By accident she found herself actually dancing one night, encouraged by the rhythm from the darbouka and the clapping and enthusiastic response of the local audience. Her next evening there, she was once again lured out to the floor to dance, though reluctant at first. The playful, flirtatious drum beats egged her on, as did the dancers who came up to help her find the beat. With the applause and praise of the audience, something within broke free, and she lost herself to the wild excited joy of the dance.
After that evening she was theirs. She took happiness in her new found friendship and reawakened sensuality, though she couldn't let those in her day time life know, for it wasn't a respectable way for a woman. She began to give her daughter more freedom to grow, and started also to give more notice of her own appearance... a new pair of heels, a new hair cut. She began to take on a more youthful appearance, reflecting the inward changes of her soul.
I can't say much more about the story without giving away too much more. But needless to say, I greatly enjoyed watching it and would recommend it to all of my women friends. That's another point - though there is a male character that is key to the entire movie (the darbouka player).. there is very little speech from the men... Why? It's a story about a woman. Men might play a part, but they are not the focus.
I would also place a warning for two things.. 1 is simple... It's subtitled, even in DVD format, and 2, some viewers may be offended or put off by some parts of the movie. It is well worth it though, so please, if you have it available to rent or borrow or buy - watch it!"
A must for all belly dancers
Michele Moreau | Whitehorse, Yukon Territory Canada | 10/23/2003
(3 out of 5 stars)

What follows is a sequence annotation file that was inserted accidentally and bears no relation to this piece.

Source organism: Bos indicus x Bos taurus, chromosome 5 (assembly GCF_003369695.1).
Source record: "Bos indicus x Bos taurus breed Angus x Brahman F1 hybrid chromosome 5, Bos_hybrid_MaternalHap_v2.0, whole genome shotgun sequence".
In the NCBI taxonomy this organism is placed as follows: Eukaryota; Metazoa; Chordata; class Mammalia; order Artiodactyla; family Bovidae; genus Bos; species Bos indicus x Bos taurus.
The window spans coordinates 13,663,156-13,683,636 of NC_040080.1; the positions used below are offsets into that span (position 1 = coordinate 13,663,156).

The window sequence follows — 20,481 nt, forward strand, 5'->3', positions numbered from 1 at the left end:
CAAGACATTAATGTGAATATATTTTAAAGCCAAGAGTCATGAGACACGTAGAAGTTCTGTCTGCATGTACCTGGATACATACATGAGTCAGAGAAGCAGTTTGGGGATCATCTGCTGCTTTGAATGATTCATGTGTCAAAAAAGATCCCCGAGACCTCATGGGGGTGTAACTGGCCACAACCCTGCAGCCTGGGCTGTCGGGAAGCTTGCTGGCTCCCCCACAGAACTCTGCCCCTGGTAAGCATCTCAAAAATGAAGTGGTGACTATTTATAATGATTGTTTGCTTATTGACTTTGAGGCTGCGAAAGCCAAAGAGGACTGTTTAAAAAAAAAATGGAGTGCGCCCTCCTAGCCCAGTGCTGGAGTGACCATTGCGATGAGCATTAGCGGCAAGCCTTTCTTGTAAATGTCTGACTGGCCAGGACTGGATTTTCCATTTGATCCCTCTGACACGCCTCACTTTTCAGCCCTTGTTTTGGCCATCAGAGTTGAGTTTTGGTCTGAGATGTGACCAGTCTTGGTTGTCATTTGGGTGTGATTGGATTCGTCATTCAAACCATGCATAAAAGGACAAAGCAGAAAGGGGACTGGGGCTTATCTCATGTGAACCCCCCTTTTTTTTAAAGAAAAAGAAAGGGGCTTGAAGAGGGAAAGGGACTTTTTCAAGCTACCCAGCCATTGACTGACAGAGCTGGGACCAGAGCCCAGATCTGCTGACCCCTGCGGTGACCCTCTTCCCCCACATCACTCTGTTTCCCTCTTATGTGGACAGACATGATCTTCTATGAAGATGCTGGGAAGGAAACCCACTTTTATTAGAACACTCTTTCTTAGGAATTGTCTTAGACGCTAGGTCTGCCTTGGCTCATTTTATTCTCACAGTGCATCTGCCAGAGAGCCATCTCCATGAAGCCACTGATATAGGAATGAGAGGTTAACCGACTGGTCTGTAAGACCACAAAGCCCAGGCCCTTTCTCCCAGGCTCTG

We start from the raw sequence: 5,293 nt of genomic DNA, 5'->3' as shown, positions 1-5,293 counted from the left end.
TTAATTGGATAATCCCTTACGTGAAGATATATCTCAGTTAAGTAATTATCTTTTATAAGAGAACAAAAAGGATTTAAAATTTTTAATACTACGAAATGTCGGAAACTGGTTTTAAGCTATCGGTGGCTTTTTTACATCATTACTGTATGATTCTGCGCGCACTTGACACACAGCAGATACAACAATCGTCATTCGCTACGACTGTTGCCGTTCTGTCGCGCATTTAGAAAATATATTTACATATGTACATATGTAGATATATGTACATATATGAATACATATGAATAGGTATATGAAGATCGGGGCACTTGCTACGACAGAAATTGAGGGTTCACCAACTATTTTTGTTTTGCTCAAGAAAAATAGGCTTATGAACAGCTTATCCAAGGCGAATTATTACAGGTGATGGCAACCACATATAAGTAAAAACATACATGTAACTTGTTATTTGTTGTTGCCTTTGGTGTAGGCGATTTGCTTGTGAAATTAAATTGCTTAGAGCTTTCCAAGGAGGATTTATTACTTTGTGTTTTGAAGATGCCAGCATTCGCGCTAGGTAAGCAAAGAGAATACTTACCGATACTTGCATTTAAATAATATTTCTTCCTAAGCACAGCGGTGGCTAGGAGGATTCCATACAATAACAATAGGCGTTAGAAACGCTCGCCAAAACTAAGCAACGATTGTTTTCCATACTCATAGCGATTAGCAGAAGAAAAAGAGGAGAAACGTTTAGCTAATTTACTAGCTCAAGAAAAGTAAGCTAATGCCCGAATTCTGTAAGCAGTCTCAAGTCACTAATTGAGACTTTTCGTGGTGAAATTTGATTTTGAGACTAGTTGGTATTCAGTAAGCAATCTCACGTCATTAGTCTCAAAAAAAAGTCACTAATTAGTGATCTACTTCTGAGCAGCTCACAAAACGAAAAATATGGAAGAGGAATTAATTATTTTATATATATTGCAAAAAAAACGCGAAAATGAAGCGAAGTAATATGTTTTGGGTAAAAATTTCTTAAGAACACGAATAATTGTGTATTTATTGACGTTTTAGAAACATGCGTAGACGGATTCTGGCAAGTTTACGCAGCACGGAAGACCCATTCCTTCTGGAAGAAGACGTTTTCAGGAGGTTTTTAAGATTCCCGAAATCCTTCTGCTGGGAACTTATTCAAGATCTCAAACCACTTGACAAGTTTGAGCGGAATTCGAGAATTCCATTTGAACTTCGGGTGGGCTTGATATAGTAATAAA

"It was great to see an authentic belly dancing story. I'm a bellydancer who has over five years of performing experience, and I was delighted to have the opportunity to see a Tunesian story about a belly dancer. Unfortunately, the film confirmed my suspicion that belly dancers in the Middle East are what strippers are to the West. It is clear early in the film that a "respectable" woman wouldn't belly dance, and the many scenes in the cabaret confirm my analogy is correct. In the final scene, the middle-aged heroine is looking foolish as she belly dances desperately to seek attention. I was expecting a story of feminine empowerment, and I got the opposite. As well, I was expecting great dance scenes, and again I got the opposite. As far as the story goes, the film's director underestimates the viewers' intelligence.That said, it would be absolutely crazy for any belly dancer to pass this movie up. Authentic dancing in its native cultural setting is something so few of us ever get to experience. It's worth it just for that education. Although it wasn't what I hoped for, it was engaging and entertaining, and the music was great. Finally, the subtitles were well displayed and easy to read."